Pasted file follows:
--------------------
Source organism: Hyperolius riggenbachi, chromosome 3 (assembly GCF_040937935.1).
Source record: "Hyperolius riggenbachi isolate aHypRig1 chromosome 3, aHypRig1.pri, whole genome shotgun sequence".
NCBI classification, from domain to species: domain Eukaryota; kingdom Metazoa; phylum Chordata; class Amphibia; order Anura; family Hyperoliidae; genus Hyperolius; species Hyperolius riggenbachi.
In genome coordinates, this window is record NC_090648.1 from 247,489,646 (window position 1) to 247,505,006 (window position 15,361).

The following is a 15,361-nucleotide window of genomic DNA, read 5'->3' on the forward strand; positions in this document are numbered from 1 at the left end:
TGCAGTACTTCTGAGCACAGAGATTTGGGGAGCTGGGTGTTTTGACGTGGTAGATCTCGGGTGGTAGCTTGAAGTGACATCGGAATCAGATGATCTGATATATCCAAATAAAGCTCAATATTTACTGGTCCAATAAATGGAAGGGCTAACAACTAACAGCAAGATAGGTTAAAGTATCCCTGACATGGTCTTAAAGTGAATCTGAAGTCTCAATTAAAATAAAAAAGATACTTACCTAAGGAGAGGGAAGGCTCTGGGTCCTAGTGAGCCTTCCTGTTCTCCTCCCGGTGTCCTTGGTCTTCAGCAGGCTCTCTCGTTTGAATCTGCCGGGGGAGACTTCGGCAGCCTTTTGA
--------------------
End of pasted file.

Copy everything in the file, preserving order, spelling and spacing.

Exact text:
Source organism: Hyperolius riggenbachi, chromosome 3 (assembly GCF_040937935.1).
Source record: "Hyperolius riggenbachi isolate aHypRig1 chromosome 3, aHypRig1.pri, whole genome shotgun sequence".
NCBI classification, from domain to species: domain Eukaryota; kingdom Metazoa; phylum Chordata; class Amphibia; order Anura; family Hyperoliidae; genus Hyperolius; species Hyperolius riggenbachi.
In genome coordinates, this window is record NC_090648.1 from 247,489,646 (window position 1) to 247,505,006 (window position 15,361).

The following is a 15,361-nucleotide window of genomic DNA, read 5'->3' on the forward strand; positions in this document are numbered from 1 at the left end:
TGCAGTACTTCTGAGCACAGAGATTTGGGGAGCTGGGTGTTTTGACGTGGTAGATCTCGGGTGGTAGCTTGAAGTGACATCGGAATCAGATGATCTGATATATCCAAATAAAGCTCAATATTTACTGGTCCAATAAATGGAAGGGCTAACAACTAACAGCAAGATAGGTTAAAGTATCCCTGACATGGTCTTAAAGTGAATCTGAAGTCTCAATTAAAATAAAAAAGATACTTACCTAAGGAGAGGGAAGGCTCTGGGTCCTAGTGAGCCTTCCTGTTCTCCTCCCGGTGTCCTTGGTCTTCAGCAGGCTCTCTCGTTTGAATCTGCCGGGGGAGACTTCGGCAGCCTTTTGA